The Smarter Balanced Assessment Consortium recently released drafts of initial achievement level descriptors (ALDs) for feedback and review through Jan. 15, 2013.
The Smarter Balanced assessments will measure student progress toward meeting the Common Core State Standards at each of the tested learning levels over the course of an entire school year. Questions will take on a variety of forms and will capitalize on the power of technology to provide dynamic tests that can be scored quickly. Maine schools are on track to begin using the Smarter Balanced Assessments during the 2014-15 academic year. The assessments will take the place of the New England Common Assessment Program tests taken by students in grades 3 through 8, and the SAT taken by students in high school.
Developed by K-12 teachers, higher education faculty, and content experts, the initial ALDs describe levels of student performance in English language arts/literacy and mathematics on the Smarter Balanced assessments. SBAC has also released a college content-readiness definition with associated implications for 12th grade and post-secondary coursework at each achievement level on the 11th grade assessment.
“The development of initial ALDs represents an important milestone toward achieving agreement between K-12 and higher education about the skills and knowledge students need to demonstrate to succeed in college,” said Jacqueline King, Ph.D., director of higher education collaboration for Smarter Balanced. “Smarter Balanced welcomes feedback from educators, partners, and interested stakeholders on the initial ALDs and the college content-readiness definition.”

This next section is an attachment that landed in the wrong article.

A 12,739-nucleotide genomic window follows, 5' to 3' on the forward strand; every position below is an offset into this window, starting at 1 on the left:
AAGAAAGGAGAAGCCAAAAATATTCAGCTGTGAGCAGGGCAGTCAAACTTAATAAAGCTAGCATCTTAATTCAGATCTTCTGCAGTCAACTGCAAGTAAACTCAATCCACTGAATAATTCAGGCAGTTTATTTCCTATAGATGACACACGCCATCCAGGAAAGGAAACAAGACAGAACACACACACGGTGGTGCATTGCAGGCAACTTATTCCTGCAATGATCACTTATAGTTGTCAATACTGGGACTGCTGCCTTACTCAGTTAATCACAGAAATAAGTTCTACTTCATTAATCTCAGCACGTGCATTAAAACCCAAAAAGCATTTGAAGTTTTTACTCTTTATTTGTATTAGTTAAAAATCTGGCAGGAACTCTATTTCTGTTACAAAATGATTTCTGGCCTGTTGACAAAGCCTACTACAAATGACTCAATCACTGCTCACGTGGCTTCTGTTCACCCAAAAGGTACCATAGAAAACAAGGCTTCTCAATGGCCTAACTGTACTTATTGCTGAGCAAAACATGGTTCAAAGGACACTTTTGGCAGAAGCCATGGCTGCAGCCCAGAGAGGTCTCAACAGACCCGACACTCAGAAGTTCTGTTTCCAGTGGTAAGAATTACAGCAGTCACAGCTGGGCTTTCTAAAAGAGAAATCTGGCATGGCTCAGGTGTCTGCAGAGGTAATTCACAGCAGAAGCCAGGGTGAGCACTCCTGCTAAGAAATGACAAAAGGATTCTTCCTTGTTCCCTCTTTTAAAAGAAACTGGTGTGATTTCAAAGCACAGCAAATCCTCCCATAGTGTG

The Smarter Balanced system of ALDs is based upon four levels of achievement that describe whether students have demonstrated “deep command,” “sufficient command,” “partial command” or “minimal command” of knowledge, skills and processes across the two assessed content areas of ELA and mathematics. SBAC is developing an integrated suite of ALDs that serve different purposes for item writing, standard-setting and reporting results. Reporting ALDs—which provide guidance to students and parents about how to interpret performance on the assessments—will be developed following standard setting in 2014.
The initial ALDs were developed in October by K-12 teachers and administrators and higher education faculty from two- and four-year colleges and universities representing Smarter Balanced governing states. Following the review period, the initial ALDs will be revised. Governing states are expected to adopt the initial ALDs in March 2013. A full description of the ALDs, the college content-readiness definition and policy framework, and an online survey for providing feedback are available at http://www.smarterbalanced.org/achievement-level-descriptors-and-college-readiness/.
“The Smarter Balanced initial ALDs are tightly aligned with the Common Core State Standards, providing clear direction about the rigor and scope of the assessment system,” said William Schmidt, Ph.D., professor at Michigan State University and a participant in the Smarter Balanced ALD drafting workshop.
Smarter Balanced is developing a balanced system of assessments—with formative, interim, and summative components—that measure achievement and growth toward college and career readiness. The work of Smarter Balanced is guided by the belief that a high-quality assessment system can provide information and tools for teachers and schools to improve instruction and help students succeed—regardless of disability, language, or background.